~e; correction: hard drives

From brian carroll <human@electronetwork.org>
Date Sat, 1 Jan 2005 23:41:42 -0600
Cc johannes_richter@gmx.net

  I am grateful to Johannes Richter for finding a
  major error (and the subsequent inaccuracies) in
  the essay 'deconstructing hard drives', and it is
  especially appreciated as my work is self-taught
  explorations and the error was catastrophic in
  this case and so I wanted to describe the error.

  The chip that was in the harddrive that runs the
  circuit to move the actuator arm had markings
  which were misread, in short I added a '1' to
  the number and got the wrong datasheet, wrong
  schematic, and speculated from this point on.
  The most basic investigation would show that
  the pin number was 24 not 28 and that it did
  not look like the logo of the semiconductor
  company Cirrus, rather it is more like Cherry
  Semi (now either Ontario Semiconductor or Intel,
  from efforts to locate the company's datasheets).
  Here's an interesting site found as a result of
  the search for additional chip information:

'semiconductor logos'

  The attempts to find datasheets for the existing
  chip have been dead-ends, with no information
  available except the part number for bulk-level
  purchases/bids for what seem to be chip brokers
  in China. Otherwise no information exists on
  what the chip is/does, at least that I can find.

  So my apologies for the major error, the new page
  has been updated with an acknowledgment of this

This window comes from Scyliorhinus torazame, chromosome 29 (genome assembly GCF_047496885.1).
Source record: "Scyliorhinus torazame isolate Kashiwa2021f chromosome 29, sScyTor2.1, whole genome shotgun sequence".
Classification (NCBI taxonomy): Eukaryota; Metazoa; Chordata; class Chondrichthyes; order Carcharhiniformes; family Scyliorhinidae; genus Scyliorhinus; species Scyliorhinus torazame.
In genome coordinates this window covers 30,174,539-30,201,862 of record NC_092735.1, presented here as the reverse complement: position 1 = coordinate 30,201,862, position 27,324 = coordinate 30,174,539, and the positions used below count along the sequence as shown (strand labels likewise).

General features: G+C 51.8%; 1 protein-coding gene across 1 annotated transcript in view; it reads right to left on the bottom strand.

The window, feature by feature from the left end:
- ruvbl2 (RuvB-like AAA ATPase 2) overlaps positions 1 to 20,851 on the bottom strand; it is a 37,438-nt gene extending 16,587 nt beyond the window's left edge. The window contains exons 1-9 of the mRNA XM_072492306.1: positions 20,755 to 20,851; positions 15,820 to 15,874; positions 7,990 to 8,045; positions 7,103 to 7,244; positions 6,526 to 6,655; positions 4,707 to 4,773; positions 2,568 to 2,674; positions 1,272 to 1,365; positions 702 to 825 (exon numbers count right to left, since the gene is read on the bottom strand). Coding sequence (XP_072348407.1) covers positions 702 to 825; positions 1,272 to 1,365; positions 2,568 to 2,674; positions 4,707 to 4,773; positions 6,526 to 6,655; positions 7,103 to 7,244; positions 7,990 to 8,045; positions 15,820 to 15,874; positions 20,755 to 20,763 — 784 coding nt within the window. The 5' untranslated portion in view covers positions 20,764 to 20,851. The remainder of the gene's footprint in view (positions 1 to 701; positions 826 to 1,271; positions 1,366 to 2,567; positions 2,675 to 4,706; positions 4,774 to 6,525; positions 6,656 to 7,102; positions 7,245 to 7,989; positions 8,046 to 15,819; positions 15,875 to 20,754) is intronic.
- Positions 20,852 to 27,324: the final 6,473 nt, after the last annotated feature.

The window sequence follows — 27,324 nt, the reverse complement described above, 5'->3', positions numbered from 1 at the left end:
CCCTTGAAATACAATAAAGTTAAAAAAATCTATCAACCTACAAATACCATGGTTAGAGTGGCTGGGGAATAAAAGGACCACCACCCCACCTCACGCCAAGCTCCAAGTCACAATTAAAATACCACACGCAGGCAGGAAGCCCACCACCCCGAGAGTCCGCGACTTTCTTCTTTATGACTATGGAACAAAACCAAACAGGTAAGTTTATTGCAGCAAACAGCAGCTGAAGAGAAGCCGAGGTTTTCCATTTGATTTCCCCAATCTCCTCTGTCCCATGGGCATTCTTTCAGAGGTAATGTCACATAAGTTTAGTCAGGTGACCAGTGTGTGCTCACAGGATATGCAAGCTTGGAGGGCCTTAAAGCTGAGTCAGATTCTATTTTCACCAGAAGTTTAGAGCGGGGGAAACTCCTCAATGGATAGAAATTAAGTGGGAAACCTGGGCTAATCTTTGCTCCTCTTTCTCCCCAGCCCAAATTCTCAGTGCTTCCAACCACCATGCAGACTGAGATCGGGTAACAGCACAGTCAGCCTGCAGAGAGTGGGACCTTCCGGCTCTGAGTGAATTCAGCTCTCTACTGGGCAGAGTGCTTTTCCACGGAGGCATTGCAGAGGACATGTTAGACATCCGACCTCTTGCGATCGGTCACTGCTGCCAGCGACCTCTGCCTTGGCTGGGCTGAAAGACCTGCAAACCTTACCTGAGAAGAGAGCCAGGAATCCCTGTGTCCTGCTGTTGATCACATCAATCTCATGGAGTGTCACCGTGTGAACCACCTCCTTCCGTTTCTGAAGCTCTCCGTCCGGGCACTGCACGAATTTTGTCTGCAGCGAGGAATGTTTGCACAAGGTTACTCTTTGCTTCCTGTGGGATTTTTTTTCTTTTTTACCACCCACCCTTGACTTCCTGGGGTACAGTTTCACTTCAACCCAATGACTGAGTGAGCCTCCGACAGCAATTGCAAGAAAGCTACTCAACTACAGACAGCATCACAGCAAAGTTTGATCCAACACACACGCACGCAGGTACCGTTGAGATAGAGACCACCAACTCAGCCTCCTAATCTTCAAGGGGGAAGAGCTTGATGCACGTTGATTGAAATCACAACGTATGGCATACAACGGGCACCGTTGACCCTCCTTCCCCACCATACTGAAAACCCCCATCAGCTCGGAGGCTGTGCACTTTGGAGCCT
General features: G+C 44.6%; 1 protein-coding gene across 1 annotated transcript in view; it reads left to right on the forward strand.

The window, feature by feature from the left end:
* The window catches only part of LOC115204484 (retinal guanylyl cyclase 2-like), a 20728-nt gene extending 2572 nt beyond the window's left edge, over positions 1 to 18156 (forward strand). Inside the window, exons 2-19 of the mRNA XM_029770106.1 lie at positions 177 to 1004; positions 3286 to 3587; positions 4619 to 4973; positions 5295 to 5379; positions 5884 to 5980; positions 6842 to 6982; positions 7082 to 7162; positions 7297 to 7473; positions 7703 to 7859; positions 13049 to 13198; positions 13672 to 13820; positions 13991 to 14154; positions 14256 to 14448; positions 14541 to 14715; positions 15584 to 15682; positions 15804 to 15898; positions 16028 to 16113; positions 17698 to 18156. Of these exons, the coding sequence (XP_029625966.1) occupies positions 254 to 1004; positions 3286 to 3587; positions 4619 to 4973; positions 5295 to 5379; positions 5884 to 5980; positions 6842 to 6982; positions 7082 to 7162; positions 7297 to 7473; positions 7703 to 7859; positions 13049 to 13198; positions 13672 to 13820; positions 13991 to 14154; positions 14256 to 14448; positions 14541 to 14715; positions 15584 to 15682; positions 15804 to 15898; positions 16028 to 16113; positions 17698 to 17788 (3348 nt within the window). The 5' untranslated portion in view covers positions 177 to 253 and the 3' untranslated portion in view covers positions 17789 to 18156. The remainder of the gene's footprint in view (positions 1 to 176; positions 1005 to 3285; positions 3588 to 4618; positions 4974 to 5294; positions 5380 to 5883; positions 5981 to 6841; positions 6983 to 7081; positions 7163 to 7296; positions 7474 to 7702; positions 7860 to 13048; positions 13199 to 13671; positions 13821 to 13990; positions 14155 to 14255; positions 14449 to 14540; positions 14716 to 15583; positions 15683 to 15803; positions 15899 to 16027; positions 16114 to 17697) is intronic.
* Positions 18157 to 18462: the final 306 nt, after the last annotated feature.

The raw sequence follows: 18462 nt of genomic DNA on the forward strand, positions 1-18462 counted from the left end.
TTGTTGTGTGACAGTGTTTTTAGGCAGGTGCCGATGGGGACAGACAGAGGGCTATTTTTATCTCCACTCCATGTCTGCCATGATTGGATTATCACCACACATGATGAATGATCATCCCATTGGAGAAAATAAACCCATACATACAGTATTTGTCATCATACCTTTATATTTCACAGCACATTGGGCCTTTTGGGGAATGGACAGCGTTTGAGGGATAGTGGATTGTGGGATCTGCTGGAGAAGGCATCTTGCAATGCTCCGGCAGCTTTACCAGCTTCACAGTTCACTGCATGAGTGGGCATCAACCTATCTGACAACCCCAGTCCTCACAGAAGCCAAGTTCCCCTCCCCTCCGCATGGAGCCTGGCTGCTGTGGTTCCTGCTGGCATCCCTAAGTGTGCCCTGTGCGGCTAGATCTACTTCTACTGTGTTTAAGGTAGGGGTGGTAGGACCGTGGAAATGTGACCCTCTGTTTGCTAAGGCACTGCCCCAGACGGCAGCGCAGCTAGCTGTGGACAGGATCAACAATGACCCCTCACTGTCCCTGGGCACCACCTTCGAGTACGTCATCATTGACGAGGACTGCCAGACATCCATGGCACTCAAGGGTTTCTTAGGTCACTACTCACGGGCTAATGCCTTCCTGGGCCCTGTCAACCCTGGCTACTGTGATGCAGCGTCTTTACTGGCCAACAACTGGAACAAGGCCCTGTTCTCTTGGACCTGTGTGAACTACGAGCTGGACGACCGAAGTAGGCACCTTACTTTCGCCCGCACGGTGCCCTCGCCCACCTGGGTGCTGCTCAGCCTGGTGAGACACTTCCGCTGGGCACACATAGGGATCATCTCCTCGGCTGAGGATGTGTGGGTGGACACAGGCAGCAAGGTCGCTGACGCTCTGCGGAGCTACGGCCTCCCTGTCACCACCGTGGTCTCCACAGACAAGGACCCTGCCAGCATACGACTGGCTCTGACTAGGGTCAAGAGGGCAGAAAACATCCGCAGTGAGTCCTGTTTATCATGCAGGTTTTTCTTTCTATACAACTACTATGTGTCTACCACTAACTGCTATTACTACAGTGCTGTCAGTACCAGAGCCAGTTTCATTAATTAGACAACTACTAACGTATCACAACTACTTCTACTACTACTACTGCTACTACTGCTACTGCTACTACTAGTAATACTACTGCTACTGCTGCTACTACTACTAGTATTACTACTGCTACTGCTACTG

error and the schematic and pinout configuration
  graphics for the wrong chip removed from the site.
  I will try to be more careful in the future, as I
  am learning and did not comprehend the company
  logos on the chip, but in hindsight remember it
  was a curiosity why the logo was what it was.
  A new scan of the chip is online, luckily it
  was saved as an artifact so it could at least
  be corrected. Next time the harddrive information
  itself would be the most valuable to aid in any
  general investigation, such as the size of the
  harddrive, company which made it, as maybe a
  chip's data or functioning could be deduced
  from industry literature or some other way.

  In any case, thanks to Johannes and I hope to
  dismantle a new hard drive again to look into
  chip/circuit functioning further, as there is
  so much to learn and it's all the more curious.
  I'll work harder to present accurate information.

 deconstructing the computer hard drive 
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